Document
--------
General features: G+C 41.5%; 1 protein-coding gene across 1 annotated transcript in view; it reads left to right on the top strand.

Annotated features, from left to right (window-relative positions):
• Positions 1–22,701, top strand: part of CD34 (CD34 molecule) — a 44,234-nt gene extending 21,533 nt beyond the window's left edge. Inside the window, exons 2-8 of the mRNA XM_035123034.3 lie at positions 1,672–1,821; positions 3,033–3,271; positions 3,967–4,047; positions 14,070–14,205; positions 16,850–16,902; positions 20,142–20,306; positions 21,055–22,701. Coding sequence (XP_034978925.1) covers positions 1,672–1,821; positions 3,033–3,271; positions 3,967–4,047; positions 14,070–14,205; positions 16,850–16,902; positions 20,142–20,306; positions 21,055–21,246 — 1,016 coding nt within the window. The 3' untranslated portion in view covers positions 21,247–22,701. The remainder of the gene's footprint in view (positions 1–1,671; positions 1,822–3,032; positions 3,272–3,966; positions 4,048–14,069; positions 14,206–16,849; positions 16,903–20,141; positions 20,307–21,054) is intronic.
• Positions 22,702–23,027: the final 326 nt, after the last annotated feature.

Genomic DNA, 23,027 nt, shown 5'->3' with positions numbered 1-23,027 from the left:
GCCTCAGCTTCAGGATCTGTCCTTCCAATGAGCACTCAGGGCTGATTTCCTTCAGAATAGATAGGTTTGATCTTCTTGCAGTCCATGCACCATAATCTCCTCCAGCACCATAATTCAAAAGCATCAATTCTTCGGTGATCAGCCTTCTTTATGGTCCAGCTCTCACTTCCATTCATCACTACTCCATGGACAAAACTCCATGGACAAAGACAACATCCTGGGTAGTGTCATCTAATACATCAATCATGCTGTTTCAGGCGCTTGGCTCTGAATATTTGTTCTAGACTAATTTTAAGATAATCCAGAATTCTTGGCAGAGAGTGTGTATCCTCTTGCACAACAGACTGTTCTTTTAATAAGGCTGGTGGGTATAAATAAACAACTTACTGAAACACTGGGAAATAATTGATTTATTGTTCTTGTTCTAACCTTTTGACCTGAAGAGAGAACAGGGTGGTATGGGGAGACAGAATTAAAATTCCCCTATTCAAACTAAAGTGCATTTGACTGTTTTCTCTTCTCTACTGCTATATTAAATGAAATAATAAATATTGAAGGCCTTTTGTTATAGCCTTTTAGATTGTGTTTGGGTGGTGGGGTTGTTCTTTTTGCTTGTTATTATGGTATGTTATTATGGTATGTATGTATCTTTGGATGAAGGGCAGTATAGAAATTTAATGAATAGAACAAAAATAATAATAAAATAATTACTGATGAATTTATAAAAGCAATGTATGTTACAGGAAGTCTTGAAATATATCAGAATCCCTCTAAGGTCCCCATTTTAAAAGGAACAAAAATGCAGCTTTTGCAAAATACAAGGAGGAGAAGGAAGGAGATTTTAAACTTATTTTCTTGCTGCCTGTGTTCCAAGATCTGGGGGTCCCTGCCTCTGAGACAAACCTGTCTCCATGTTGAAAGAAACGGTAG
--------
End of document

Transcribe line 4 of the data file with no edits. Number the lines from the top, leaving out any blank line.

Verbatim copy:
• Positions 22,702–23,027: the final 326 nt, after the last annotated feature.